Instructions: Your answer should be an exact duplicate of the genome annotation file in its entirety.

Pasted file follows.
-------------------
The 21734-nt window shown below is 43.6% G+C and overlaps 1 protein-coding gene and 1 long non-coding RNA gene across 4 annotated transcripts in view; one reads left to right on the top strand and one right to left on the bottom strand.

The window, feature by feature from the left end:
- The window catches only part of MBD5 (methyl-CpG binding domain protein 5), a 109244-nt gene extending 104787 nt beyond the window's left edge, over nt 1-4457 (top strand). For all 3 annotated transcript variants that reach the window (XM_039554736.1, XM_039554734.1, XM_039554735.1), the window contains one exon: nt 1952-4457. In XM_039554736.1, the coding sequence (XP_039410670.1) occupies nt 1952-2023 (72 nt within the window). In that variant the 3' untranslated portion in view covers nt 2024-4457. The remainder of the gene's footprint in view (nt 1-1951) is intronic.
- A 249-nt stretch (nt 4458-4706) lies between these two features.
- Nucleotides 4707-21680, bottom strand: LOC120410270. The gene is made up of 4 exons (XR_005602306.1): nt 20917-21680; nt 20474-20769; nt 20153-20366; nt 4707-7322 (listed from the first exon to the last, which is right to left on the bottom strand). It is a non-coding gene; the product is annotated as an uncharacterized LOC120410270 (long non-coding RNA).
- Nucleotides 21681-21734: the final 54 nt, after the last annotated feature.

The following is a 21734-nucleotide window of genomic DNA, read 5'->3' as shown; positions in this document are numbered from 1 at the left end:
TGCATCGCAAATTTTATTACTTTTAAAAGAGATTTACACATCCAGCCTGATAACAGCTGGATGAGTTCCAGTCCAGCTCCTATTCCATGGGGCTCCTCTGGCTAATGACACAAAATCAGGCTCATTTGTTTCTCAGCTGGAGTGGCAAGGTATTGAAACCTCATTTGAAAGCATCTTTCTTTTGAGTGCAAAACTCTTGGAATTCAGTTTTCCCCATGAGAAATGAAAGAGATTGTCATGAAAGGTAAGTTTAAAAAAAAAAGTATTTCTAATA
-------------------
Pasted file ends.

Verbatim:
The 21734-nt window shown below is 43.6% G+C and overlaps 1 protein-coding gene and 1 long non-coding RNA gene across 4 annotated transcripts in view; one reads left to right on the top strand and one right to left on the bottom strand.

The window, feature by feature from the left end:
- The window catches only part of MBD5 (methyl-CpG binding domain protein 5), a 109244-nt gene extending 104787 nt beyond the window's left edge, over nt 1-4457 (top strand). For all 3 annotated transcript variants that reach the window (XM_039554736.1, XM_039554734.1, XM_039554735.1), the window contains one exon: nt 1952-4457. In XM_039554736.1, the coding sequence (XP_039410670.1) occupies nt 1952-2023 (72 nt within the window). In that variant the 3' untranslated portion in view covers nt 2024-4457. The remainder of the gene's footprint in view (nt 1-1951) is intronic.
- A 249-nt stretch (nt 4458-4706) lies between these two features.
- Nucleotides 4707-21680, bottom strand: LOC120410270. The gene is made up of 4 exons (XR_005602306.1): nt 20917-21680; nt 20474-20769; nt 20153-20366; nt 4707-7322 (listed from the first exon to the last, which is right to left on the bottom strand). It is a non-coding gene; the product is annotated as an uncharacterized LOC120410270 (long non-coding RNA).
- Nucleotides 21681-21734: the final 54 nt, after the last annotated feature.

The following is a 21734-nucleotide window of genomic DNA, read 5'->3' as shown; positions in this document are numbered from 1 at the left end:
TGCATCGCAAATTTTATTACTTTTAAAAGAGATTTACACATCCAGCCTGATAACAGCTGGATGAGTTCCAGTCCAGCTCCTATTCCATGGGGCTCCTCTGGCTAATGACACAAAATCAGGCTCATTTGTTTCTCAGCTGGAGTGGCAAGGTATTGAAACCTCATTTGAAAGCATCTTTCTTTTGAGTGCAAAACTCTTGGAATTCAGTTTTCCCCATGAGAAATGAAAGAGATTGTCATGAAAGGTAAGTTTAAAAAAAAAAGTATTTCTAATA